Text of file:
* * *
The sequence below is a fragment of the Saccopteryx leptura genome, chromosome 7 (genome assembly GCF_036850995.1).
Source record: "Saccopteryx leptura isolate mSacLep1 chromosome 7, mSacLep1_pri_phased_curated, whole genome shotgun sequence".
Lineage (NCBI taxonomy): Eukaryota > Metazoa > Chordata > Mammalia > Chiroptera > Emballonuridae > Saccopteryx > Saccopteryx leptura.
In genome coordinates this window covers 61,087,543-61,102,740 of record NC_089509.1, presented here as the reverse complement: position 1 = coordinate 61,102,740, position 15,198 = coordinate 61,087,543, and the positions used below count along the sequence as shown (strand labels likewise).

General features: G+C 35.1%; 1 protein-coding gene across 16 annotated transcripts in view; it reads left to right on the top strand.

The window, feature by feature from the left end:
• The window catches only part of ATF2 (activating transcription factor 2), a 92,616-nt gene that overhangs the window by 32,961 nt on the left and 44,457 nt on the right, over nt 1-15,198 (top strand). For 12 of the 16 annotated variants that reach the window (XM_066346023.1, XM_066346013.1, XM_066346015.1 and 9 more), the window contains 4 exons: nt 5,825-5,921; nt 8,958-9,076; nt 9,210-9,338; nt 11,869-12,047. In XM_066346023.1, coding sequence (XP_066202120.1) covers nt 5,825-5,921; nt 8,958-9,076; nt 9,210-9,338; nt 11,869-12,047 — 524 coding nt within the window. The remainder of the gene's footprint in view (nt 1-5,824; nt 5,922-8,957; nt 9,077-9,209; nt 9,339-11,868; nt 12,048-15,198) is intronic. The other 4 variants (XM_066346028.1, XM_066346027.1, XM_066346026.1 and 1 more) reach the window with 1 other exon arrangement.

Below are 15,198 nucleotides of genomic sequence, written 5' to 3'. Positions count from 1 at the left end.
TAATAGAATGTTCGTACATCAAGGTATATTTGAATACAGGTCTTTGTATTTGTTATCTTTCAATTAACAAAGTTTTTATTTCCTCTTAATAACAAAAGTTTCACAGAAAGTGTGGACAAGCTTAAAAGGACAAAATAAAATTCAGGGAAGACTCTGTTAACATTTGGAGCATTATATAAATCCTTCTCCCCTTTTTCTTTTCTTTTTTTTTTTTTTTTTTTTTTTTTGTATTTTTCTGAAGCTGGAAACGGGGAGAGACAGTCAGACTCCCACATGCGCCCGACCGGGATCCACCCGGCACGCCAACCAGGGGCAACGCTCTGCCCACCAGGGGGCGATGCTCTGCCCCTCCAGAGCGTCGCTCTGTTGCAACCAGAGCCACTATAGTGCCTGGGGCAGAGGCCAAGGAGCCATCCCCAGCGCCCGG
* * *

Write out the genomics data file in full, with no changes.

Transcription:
The sequence below is a fragment of the Saccopteryx leptura genome, chromosome 7 (genome assembly GCF_036850995.1).
Source record: "Saccopteryx leptura isolate mSacLep1 chromosome 7, mSacLep1_pri_phased_curated, whole genome shotgun sequence".
Lineage (NCBI taxonomy): Eukaryota > Metazoa > Chordata > Mammalia > Chiroptera > Emballonuridae > Saccopteryx > Saccopteryx leptura.
In genome coordinates this window covers 61,087,543-61,102,740 of record NC_089509.1, presented here as the reverse complement: position 1 = coordinate 61,102,740, position 15,198 = coordinate 61,087,543, and the positions used below count along the sequence as shown (strand labels likewise).

General features: G+C 35.1%; 1 protein-coding gene across 16 annotated transcripts in view; it reads left to right on the top strand.

The window, feature by feature from the left end:
• The window catches only part of ATF2 (activating transcription factor 2), a 92,616-nt gene that overhangs the window by 32,961 nt on the left and 44,457 nt on the right, over nt 1-15,198 (top strand). For 12 of the 16 annotated variants that reach the window (XM_066346023.1, XM_066346013.1, XM_066346015.1 and 9 more), the window contains 4 exons: nt 5,825-5,921; nt 8,958-9,076; nt 9,210-9,338; nt 11,869-12,047. In XM_066346023.1, coding sequence (XP_066202120.1) covers nt 5,825-5,921; nt 8,958-9,076; nt 9,210-9,338; nt 11,869-12,047 — 524 coding nt within the window. The remainder of the gene's footprint in view (nt 1-5,824; nt 5,922-8,957; nt 9,077-9,209; nt 9,339-11,868; nt 12,048-15,198) is intronic. The other 4 variants (XM_066346028.1, XM_066346027.1, XM_066346026.1 and 1 more) reach the window with 1 other exon arrangement.

Below are 15,198 nucleotides of genomic sequence, written 5' to 3'. Positions count from 1 at the left end.
TAATAGAATGTTCGTACATCAAGGTATATTTGAATACAGGTCTTTGTATTTGTTATCTTTCAATTAACAAAGTTTTTATTTCCTCTTAATAACAAAAGTTTCACAGAAAGTGTGGACAAGCTTAAAAGGACAAAATAAAATTCAGGGAAGACTCTGTTAACATTTGGAGCATTATATAAATCCTTCTCCCCTTTTTCTTTTCTTTTTTTTTTTTTTTTTTTTTTTTTGTATTTTTCTGAAGCTGGAAACGGGGAGAGACAGTCAGACTCCCACATGCGCCCGACCGGGATCCACCCGGCACGCCAACCAGGGGCAACGCTCTGCCCACCAGGGGGCGATGCTCTGCCCCTCCAGAGCGTCGCTCTGTTGCAACCAGAGCCACTATAGTGCCTGGGGCAGAGGCCAAGGAGCCATCCCCAGCGCCCGG